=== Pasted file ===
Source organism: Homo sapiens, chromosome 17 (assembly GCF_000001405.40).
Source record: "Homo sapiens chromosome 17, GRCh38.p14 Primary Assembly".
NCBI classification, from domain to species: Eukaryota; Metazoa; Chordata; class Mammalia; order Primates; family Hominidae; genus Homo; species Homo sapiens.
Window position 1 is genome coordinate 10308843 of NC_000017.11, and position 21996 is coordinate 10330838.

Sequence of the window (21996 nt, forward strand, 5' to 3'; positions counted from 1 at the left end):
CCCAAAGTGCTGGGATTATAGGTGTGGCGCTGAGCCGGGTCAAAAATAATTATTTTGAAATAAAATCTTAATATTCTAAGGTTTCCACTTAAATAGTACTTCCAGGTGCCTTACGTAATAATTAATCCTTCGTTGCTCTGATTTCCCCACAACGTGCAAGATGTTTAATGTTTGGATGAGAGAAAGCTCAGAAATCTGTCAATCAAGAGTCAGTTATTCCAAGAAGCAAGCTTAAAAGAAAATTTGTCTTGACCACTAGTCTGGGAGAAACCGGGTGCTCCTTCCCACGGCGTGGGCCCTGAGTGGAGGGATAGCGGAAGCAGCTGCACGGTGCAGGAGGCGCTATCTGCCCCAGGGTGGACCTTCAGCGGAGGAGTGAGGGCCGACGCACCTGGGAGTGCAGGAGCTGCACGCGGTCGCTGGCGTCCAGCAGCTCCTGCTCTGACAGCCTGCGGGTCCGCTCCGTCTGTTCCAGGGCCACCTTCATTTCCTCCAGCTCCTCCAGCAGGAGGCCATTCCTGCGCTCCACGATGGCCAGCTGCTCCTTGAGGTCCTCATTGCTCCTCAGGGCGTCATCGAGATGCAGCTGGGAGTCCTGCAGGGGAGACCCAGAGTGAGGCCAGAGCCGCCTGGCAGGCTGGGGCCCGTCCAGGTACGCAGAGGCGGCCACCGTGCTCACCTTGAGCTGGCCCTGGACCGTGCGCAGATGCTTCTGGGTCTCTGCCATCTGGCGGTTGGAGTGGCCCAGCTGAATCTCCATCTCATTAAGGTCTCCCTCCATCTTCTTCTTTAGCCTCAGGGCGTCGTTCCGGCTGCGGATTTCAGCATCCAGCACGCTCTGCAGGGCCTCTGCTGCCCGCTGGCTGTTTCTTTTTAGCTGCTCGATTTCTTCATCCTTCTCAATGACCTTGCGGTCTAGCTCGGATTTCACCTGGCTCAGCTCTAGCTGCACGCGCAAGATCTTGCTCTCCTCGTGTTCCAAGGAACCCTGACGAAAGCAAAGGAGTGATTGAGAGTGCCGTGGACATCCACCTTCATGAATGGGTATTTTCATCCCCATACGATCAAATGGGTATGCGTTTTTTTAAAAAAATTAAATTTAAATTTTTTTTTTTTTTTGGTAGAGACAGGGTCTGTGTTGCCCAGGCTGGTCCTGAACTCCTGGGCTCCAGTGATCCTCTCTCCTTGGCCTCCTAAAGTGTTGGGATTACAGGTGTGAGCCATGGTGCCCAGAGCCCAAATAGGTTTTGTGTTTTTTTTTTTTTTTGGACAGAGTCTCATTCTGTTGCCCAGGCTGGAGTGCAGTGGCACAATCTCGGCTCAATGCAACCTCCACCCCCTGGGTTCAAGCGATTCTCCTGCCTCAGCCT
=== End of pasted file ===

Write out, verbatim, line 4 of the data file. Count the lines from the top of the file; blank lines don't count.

Window position 1 is genome coordinate 10308843 of NC_000017.11, and position 21996 is coordinate 10330838.